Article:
This is why we have GOP candidates like Scott Brown touting the party line of promising to cut taxes and slash deficits at the same time and not getting called out as liars for it. There are indeed good and creative ideas on the right, but no one in the Republican party willing or smart enough to understand and champion them.
I had never read any C.S. Lewis books in their entirety before (*GASP*, I know I just lost all credibility with that sentence). I found this to be an excellent apologetic for a seeker or a new believer. I posted the quote that meant the most to me. I think Lewis stretches some of his analogies a bit, and it's clear in one of the latter chapters he accepts Darwinian evolution at face value. Other than that, the book is a practical application of the Christian faith to daily life.
However, if C.S. Lewis had published this book today I'm pretty sure he'd be denounced as a "heretic" by many. I bet they wouldn't admit that since this book is still read in seminaries, but I don't see why you couldn't apply some conservative criticisms of Brian McLaren and Rob Bell to C.S. Lewis. Anyone agree with me?
3.5 stars out of 5.
Sunday, January 17, 2010
Our pastor preached a good sermon on Luke 13 today, reminding us all that "unless we repent we will all likewise perish." He had Pat Robertson's comments in mind, and mentioned he felt tempted to feel he was qualified to distribute his own justice to him and others. But that our response to Haiti should be the proper one Jesus gives us in Luke 13.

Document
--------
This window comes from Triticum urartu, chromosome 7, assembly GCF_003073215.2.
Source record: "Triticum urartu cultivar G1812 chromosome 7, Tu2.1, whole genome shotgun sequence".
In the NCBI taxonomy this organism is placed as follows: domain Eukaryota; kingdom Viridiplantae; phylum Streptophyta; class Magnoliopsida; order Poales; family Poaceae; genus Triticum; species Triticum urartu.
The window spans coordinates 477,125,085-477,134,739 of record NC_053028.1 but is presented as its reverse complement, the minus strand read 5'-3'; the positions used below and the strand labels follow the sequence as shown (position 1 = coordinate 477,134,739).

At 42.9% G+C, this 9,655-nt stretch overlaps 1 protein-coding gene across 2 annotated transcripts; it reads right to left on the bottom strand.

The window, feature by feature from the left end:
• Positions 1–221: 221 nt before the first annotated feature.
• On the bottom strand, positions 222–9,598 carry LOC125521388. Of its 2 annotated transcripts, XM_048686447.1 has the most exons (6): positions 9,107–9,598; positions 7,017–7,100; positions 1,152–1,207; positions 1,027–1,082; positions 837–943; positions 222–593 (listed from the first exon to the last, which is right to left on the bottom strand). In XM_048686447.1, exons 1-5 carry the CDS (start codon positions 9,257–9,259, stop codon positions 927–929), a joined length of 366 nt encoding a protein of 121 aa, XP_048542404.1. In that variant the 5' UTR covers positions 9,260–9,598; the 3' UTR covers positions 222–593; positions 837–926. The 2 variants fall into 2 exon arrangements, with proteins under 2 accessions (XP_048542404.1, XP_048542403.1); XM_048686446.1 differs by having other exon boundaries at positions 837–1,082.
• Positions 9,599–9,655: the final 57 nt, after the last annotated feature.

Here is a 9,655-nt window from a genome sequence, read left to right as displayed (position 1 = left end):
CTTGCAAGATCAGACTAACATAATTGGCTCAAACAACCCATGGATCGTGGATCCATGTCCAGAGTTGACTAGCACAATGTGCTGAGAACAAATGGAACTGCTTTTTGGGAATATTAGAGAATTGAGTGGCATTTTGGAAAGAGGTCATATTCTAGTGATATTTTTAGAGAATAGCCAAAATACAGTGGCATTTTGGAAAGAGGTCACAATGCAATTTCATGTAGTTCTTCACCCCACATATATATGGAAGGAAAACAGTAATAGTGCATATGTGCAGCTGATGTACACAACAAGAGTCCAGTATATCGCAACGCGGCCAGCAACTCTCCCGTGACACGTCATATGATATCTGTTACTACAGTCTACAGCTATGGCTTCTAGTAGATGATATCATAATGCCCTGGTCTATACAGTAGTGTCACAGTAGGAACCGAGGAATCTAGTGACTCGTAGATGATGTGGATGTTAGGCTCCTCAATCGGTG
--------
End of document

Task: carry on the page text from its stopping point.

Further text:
I know many Christians who feel as Robertson does, and I felt that at least Robertson had eternity in mind and didn't condemn giving aid like Limbaugh did.
In class this week I've been showing some of Milton Friedman's Free to Choose. Friedman was an incredible, clear, smart voice for conservativism. Unfortunately his death left a large void and we're stuck with mean-spirited conspiracy-oriented people like Rush Limbaugh as the public faces of conservativism. That's probably what angers me (and plenty of other conservatives I know) more than anything.
Saturday, January 16, 2010
According to Pandora, the following are true:
1. I only listen to songs made prior to 1980.
2. I like music with "folk rock qualities, a subtle use of vocal harmony, acoustic sonority, melodic string accompaniment and major key tonality."
3. I like musicians in the following order of frequency:
Simon & Garfunkel
Peter, Paul, and Mary
As I was writing this post Pandora whipped out a John Denver cover of John Prine's "Paradise" aka "Muhlenberg County." That's one of my favorite songs to sing when driving through it on the WKY Parkway from my parents' house. I had no idea there was a John Denver cover of it on his Rocky Mountain High album. You rock, Pandora.
Friday, January 15, 2010
"I am not an economist and I simply do not know whether the investment system is responsible for the state we are in or not. This is where we want the Christian economist."
The context is whether borrowing/lending at interest is okay even though it appears to be forbidden in Scripture. Lewis' point is that we need laypeople like Christian economists to help us explain and apply the Scripture in our modern day context.
The answer, as we fleshed out in class, is "Yes, it's okay." The students initially seemed mostly uncertain about Scripture's implications. James Halteman, a Christian economist at Wheaton, did a fantastic job in his book of explaining how the interest of the Bible is not the same as interest in today's capitalism. I found other essays written by Christian economics/finance people that dodged the subject.
Thursday, January 14, 2010